[Haskell-cafe] Platform Versioning Policy: upper bounds are not our friends

MightyByte mightybyte at gmail.com
Thu Aug 16 05:02:00 CEST 2012

On Wed, Aug 15, 2012 at 9:19 PM, Ivan Lazar Miljenovic
<ivan.miljenovic at gmail.com> wrote:
> On 16 August 2012 08:55, Brandon Allbery <allbery.b at gmail.com> wrote:
>> Indeed.  But the ghc release that split up base broke cabalised packages
>> with no warning to users until they failed to compile.  Upper bounds were
>> put in place to avoid that kind of breakage in the future.
> I like having upper bounds on version numbers... right up until people
> abuse them.

I also tend to favor having upper bounds.  Obviously they impose a
cost, but it's not clear to me at all that getting rid of them is a
better tradeoff.  I've had projects that I put aside for awhile only
to come back and discover that they would no longer build because I
hadn't put upper bounds on all my package dependencies.  With no upper
bounds, a package might not be very likely to break for incremental
version bumps, but eventually it *will* break.  And when it does it's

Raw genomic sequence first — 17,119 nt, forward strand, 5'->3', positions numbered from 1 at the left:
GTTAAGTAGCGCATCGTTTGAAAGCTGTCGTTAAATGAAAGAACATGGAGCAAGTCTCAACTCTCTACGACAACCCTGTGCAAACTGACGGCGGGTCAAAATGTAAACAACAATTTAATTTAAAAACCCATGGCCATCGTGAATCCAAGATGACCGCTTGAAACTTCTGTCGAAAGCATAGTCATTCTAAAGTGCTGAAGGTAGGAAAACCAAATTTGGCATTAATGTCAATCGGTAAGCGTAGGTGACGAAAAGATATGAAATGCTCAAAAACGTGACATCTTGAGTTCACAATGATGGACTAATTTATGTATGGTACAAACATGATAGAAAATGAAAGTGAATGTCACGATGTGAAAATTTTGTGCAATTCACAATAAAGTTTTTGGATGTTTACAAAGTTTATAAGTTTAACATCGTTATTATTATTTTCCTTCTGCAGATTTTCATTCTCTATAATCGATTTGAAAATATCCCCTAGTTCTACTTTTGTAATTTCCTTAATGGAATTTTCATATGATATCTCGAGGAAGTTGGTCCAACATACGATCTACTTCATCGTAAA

a huge pain to get it building again.  If I have put effort into
making a specific version of my package work properly today, I want it
to always work properly in the future (assuming that everyone obeys
the PVP).  I don't think it's unreasonable that some activation energy
be required to allow one's project to work with a new version of some
upstream dependency.

Is that activation energy too high right now?  Almost definitely.  But
that's a tool problem, not a problem with the existence of upper
bounds themselves.  One tool-based way to help with this problem would
be to add a flag to Cabal/cabal-install that would cause it to ignore
upper bounds.  (Frankly, I think it would also be great if
Cabal/cabal-install enforced upper version bounds automatically if
none were specified.)  Another approach that has been discussed is
detecting dependencies that are only used internally[1], and I'm sure
there are many other possibilities.  In short, I think we should be
moving more towards purely functional builds that reduce the chance
that external factors will break things, and it seems like removing
upper version bounds is a step in the other direction.

[1] http://cdsmith.wordpress.com/2011/01/21/a-recap-about-cabal-and-haskell-libraries/

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